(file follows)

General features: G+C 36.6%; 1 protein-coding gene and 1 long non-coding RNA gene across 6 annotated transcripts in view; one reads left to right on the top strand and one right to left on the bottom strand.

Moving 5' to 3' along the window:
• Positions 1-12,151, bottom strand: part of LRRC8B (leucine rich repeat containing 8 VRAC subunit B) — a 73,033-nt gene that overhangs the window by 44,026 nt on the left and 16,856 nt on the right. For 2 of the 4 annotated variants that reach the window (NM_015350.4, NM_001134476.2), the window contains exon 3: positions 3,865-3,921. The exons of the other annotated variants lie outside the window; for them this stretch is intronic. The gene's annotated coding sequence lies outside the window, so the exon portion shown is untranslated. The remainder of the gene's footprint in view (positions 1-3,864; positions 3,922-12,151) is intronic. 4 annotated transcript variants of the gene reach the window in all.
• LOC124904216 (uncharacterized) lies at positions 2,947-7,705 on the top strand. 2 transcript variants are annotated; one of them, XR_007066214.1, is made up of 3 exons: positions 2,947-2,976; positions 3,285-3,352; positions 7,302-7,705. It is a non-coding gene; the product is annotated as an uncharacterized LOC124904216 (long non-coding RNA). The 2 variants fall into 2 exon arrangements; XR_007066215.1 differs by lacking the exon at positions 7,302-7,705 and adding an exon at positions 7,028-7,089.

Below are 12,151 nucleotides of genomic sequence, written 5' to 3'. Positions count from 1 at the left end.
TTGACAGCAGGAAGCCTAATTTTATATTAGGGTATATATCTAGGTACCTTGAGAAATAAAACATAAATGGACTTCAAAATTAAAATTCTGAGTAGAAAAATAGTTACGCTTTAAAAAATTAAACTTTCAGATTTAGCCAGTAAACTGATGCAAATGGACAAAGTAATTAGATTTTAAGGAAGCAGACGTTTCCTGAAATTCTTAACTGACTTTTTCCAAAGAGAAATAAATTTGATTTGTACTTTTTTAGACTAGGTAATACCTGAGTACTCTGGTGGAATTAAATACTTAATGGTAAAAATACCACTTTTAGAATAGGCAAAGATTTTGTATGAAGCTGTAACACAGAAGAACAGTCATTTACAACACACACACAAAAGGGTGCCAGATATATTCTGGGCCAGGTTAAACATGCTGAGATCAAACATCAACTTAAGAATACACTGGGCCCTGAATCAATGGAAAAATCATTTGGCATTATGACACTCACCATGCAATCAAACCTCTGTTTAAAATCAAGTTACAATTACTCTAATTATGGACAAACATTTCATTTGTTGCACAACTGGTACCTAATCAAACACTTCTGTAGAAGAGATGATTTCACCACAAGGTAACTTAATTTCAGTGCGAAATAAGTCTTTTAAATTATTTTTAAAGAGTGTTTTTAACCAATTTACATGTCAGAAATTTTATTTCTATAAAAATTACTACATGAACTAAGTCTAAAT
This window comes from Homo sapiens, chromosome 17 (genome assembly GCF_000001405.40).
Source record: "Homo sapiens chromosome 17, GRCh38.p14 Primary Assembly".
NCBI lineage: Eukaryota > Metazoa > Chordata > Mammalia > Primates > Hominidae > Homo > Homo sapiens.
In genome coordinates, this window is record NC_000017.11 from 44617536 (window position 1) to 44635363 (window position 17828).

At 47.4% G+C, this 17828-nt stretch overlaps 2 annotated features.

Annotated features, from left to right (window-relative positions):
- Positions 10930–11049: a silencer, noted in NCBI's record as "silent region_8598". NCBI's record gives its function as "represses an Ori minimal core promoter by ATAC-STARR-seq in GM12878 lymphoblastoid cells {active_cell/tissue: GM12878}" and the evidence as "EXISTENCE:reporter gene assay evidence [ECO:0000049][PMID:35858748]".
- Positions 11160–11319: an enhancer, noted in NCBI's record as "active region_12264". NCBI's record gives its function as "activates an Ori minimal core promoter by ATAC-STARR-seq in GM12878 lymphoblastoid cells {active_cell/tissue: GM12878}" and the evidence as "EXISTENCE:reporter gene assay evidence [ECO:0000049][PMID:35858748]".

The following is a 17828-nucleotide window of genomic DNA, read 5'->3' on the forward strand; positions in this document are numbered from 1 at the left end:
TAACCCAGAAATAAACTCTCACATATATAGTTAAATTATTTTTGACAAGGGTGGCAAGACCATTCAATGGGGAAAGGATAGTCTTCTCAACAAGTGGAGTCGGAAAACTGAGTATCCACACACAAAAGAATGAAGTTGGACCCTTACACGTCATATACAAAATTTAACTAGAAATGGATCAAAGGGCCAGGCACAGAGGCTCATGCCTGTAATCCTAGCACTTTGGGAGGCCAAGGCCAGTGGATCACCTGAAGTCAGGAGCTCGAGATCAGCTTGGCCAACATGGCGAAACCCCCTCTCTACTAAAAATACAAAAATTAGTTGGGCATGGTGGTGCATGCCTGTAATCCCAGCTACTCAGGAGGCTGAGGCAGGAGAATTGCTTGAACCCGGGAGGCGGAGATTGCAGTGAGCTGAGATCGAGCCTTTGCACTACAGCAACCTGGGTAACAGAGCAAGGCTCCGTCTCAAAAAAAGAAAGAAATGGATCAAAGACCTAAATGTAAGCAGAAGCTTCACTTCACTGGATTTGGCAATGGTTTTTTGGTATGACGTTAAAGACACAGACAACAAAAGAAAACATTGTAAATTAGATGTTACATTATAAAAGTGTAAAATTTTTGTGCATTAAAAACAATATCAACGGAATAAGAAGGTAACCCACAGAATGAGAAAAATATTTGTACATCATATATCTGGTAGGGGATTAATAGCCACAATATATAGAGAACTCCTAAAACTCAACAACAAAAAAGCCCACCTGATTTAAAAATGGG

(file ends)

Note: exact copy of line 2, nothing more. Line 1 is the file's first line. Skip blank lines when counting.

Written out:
Moving 5' to 3' along the window: